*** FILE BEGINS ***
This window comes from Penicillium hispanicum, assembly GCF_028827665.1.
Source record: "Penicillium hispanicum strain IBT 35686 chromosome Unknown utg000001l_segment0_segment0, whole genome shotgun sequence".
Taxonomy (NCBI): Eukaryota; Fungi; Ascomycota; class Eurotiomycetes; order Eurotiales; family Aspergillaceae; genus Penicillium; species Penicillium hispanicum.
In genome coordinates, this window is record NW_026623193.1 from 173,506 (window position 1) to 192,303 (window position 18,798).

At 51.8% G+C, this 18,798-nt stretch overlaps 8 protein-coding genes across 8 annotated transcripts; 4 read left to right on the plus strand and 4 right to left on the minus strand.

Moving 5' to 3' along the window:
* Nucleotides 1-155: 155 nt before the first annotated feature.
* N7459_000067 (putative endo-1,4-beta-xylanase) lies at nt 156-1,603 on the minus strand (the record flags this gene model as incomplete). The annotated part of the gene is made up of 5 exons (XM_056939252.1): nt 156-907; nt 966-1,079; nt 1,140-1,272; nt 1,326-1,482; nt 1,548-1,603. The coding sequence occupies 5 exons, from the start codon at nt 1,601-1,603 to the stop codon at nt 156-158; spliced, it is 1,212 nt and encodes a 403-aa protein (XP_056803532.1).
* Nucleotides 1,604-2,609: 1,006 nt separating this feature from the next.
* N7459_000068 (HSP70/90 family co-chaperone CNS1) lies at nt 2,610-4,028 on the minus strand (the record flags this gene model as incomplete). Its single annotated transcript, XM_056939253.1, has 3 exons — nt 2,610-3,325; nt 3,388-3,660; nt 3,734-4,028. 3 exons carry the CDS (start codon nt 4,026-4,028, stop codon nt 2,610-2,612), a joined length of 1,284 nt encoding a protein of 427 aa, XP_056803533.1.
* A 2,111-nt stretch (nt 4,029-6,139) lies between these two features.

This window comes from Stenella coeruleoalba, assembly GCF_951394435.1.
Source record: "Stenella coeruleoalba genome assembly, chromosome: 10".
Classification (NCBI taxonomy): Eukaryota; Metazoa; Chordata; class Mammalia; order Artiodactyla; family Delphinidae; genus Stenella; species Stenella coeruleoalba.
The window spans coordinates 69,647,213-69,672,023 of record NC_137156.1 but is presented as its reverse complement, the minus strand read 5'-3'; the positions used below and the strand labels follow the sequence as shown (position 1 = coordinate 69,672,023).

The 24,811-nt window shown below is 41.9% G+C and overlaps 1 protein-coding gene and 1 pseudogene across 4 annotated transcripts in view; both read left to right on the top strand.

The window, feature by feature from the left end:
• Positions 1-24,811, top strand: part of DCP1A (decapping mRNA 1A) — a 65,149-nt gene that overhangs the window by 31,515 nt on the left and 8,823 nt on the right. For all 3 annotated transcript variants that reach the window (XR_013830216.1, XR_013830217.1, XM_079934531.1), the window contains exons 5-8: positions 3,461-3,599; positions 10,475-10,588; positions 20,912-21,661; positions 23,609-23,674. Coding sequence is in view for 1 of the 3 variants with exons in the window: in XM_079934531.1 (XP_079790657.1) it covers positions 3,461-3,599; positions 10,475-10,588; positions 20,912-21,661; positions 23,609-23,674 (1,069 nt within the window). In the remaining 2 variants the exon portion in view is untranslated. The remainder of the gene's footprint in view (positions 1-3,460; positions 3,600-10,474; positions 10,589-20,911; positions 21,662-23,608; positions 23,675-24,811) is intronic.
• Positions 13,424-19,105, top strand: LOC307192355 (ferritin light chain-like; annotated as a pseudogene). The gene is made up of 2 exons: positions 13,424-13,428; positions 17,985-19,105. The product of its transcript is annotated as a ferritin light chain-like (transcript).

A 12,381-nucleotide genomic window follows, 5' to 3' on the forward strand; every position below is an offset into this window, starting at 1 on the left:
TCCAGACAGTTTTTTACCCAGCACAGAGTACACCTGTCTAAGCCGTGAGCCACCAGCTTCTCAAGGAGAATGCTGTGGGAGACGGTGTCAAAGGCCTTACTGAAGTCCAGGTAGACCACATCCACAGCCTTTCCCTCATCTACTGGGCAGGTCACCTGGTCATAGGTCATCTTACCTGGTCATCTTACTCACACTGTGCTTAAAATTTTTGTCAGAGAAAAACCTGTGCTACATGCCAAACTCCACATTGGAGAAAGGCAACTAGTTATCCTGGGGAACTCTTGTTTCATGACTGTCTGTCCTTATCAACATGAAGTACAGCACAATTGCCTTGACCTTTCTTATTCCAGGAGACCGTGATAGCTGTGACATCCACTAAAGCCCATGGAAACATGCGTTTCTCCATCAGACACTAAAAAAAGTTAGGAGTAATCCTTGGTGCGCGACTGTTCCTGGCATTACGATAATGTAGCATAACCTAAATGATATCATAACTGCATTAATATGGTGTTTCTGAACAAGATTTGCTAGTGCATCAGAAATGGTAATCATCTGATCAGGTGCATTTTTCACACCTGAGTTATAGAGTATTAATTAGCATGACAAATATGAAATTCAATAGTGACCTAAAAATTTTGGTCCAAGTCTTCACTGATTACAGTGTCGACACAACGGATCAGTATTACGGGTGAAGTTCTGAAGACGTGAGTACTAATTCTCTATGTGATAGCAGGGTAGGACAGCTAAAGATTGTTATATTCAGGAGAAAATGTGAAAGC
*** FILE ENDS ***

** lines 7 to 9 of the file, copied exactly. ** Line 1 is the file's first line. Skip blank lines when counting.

* Nucleotides 1-155: 155 nt before the first annotated feature.
* N7459_000067 (putative endo-1,4-beta-xylanase) lies at nt 156-1,603 on the minus strand (the record flags this gene model as incomplete). The annotated part of the gene is made up of 5 exons (XM_056939252.1): nt 156-907; nt 966-1,079; nt 1,140-1,272; nt 1,326-1,482; nt 1,548-1,603. The coding sequence occupies 5 exons, from the start codon at nt 1,601-1,603 to the stop codon at nt 156-158; spliced, it is 1,212 nt and encodes a 403-aa protein (XP_056803532.1).
* Nucleotides 1,604-2,609: 1,006 nt separating this feature from the next.